Welcome to the latest installment of the English department’s new faculty profile series, where we welcome another new member to our family. Be sure to check out past profiles, which include Silas Hansen, Lupe Linares, Molly Ferguson, Laura Romano, and Vanessa Rapatz.

Say hello to Kristine Kotecki.

Photo provided by Kristine Kotecki

Photo provided by Kristine Kotecki

Kristine earned her Ph.D. from University of Texas at Austin in Dec. 2013, and she was most recently a lecturer at the University of Hawai’i at Manoa. Kristine will be teaching courses in world literature, film, media, and digital humanities. In her research and teaching, Kristine focuses on how the past is imagined in contemporary texts. She has written about film festivals, world literature anthologies, neorealist films, fairy-tale films, Eastern European video film exhibits, and anticolonial historiography.

So, how did you get interested in your interdisciplinary research?

I spent an eventful four years between college and graduate school exploring various paths that someone with an inquiring mind and socially conscious disposition might take.

Through experiences…

  1. teaching computer classes and providing basic services as a homeless service center in Venice, California
  2. leading environmental conservation crews in Hawaii
  3. and teaching English in France

…I cultivated the twin commitments to ethical engagement with social problems and critical examination of culture that informs my research and teaching.

Kotecki examines an informal cultural archive

Kotecki examines an informal cultural archive

My graduate work focused on how the unresolved conflicts of the past are mediated across a range of texts. During my M.A. work at the University of Hawaii at Manoa, I specialized in cultural studies, so use the term “text” broadly to mean any cultural object that can be analyzed to reflect something about how we think and act in the world. My work on how memory and context are mediated in settings of conflict started out focused on West Africa. This regional focus emerged in part because, having spent formative years of my childhood (ages 8-17) living in Cote d’Ivoire, I exerted a considerable amount of mental and emotional energy during my young adulthood processing the war that devastated the country soon after I moved to Seattle for college.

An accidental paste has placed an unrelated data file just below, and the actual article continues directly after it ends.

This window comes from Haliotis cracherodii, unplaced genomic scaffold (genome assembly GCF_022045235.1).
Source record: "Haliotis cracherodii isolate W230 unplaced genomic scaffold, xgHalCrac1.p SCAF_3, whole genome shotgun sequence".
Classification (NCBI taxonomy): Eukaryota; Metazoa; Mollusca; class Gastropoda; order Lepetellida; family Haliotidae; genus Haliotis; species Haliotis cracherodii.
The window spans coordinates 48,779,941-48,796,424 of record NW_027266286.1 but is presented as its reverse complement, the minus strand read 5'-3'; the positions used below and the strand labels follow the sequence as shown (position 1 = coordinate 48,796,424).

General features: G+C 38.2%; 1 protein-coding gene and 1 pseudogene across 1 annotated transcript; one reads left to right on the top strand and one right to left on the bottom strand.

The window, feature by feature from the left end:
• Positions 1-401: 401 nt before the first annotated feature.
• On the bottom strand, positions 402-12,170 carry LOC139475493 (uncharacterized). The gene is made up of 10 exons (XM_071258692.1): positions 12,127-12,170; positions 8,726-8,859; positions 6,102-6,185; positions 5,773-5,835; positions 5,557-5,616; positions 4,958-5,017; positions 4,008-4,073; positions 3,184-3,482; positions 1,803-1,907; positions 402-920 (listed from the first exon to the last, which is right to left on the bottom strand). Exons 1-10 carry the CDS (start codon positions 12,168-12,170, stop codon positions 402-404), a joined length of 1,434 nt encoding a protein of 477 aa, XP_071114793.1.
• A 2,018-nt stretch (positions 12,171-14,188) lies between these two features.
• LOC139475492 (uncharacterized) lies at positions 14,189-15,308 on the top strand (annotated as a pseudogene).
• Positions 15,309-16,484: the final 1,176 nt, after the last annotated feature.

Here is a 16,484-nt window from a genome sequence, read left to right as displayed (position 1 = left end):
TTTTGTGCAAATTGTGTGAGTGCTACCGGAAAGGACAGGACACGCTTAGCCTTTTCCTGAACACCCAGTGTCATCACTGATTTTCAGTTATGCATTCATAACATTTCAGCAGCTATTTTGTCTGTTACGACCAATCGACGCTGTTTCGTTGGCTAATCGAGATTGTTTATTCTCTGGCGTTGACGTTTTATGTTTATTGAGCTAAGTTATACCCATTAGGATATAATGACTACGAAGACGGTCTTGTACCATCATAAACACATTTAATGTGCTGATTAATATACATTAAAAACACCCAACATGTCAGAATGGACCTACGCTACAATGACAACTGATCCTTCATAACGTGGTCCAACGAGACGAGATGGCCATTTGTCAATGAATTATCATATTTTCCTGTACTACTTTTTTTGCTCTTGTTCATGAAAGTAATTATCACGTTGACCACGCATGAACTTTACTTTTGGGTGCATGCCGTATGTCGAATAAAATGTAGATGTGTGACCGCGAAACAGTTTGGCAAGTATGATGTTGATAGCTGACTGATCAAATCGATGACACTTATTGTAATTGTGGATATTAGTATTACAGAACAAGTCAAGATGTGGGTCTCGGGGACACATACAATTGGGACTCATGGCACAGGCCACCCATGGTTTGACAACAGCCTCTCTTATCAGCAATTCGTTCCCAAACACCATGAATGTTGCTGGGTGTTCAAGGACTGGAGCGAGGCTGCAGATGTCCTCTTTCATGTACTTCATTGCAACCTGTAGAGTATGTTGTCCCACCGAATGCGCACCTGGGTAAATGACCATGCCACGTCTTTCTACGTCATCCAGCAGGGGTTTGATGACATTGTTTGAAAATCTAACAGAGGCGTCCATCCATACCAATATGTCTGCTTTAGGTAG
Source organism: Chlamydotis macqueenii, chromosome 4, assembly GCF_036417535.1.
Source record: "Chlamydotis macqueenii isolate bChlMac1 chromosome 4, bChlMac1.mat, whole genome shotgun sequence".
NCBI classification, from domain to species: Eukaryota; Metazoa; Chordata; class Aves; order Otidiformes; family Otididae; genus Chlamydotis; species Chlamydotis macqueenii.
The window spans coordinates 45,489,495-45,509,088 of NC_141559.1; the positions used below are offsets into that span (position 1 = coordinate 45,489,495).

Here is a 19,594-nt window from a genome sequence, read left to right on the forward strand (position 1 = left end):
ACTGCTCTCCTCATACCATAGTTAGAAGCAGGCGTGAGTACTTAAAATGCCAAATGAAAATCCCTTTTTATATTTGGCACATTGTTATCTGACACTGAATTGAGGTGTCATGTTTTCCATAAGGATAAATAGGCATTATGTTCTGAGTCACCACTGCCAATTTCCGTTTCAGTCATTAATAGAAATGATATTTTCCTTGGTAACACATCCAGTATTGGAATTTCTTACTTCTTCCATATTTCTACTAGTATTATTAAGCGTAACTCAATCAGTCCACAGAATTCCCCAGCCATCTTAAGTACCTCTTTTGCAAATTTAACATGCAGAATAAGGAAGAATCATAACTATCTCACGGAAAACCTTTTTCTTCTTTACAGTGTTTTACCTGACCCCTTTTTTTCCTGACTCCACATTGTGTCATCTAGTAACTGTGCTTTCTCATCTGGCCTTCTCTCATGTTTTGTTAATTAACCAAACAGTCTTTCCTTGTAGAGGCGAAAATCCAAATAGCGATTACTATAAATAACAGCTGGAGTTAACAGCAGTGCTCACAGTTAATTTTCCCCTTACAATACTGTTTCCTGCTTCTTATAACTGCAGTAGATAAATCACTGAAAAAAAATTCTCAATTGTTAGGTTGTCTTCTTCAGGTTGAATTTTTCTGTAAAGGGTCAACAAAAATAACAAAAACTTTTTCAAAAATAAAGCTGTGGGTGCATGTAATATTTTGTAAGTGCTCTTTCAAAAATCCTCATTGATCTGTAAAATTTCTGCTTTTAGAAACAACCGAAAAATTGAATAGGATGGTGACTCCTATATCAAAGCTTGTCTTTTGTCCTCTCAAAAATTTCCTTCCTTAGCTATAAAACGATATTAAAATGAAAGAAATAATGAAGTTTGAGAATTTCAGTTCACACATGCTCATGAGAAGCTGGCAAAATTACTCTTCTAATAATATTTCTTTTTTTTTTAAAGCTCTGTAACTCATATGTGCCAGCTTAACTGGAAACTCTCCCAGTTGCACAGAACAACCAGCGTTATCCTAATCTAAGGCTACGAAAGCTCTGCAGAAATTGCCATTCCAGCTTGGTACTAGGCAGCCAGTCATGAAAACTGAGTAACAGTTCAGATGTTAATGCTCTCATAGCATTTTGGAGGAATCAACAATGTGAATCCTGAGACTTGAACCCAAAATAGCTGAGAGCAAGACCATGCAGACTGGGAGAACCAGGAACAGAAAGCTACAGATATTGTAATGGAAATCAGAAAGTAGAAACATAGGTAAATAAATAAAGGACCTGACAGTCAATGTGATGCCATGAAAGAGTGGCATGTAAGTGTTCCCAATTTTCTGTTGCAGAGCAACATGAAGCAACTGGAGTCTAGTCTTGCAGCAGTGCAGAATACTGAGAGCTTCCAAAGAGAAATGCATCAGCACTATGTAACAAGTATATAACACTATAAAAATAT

My M.A. research focused on the intersections of the popular and the commemorative in West African media interventions. I started out my dissertation with plans to compare commemorative practices at film festivals that advance explicitly political aims, from the pan-Africanist anti-colonial concerns of the FESPACO in Burkina Faso to the anti-war position of the International Theatre and Film festival during the siege of Sarajevo. The logistics of interdisciplinary research (language study, field research, etc) meant that focusing in on one region (Balkans/Southeast Europe) made more sense for the project, but I look forward to incorporating more of my comparative inclinations and training into future projects (as I already do in the classroom.)

How would you describe yourself as a teacher?

I organize my courses such that my role is more often that of “facilitator.”

In other words, I strive to ease students into the questioning and finding and communicating processes essential to learning. I, of course, model how analysis, interpretation, and research can enrich a reading of a text and provide terms and theoretical models as tools that can give shape to the thinking process.

But I emphasize the practice. Students should be thinking during class, working things out, exercising their capacities.

More specifically, I guide students in developing their skills for reading a variety of media and from a variety of contexts. Although reading a cultural theory treatise, a film, and a novel each require skills specific to its form, I emphasize how the basic close reading approach of careful attention to formal language can be adapted from text to text. Furthermore, I underline the importance of context to understanding any text. Careful reading must exceed the text under analysis; it should also involve reading the historical and cultural milieu from which the text emerges in order to evaluate how the text is shaped by and shapes that context.

Overall, I bring to my teaching an interdisciplinary integration of media, film and literary studies that emphasizes hands-on experience communicating and being in community through different modalities. Students should learn to understand the conversations about social issues that they encounter, but they should also learn to enter the conversation about these issues.

What are you working on right now?

I’m currently working on two projects:

  1. putting the finishing touches on an article that analyzes the role that the Sarajevo Film Festival currently plays in hosting the sometimes conflicting concerns about what it means to be Bosnian, Balkan, and European.
  2. I’m also organizing a panel for the American Comparative Literature Association on the intersections of Genre and Geopolitics with Dr. Cheryl Naruse from the University of Dayton, which we are also proposing as a journal special issue.

Once I wrap those two projects up, I plan to dive back into working on my book. Based on my dissertation and the materials I collected during a 7-month Fulbright-Hays funded research trip to Serbia and Bosnia-Herzegovina, the book will connect the dissolution of Yugoslavia with the rise of experimental genres for representing transnational regional belonging.

Welcome to the English Department, Kristine!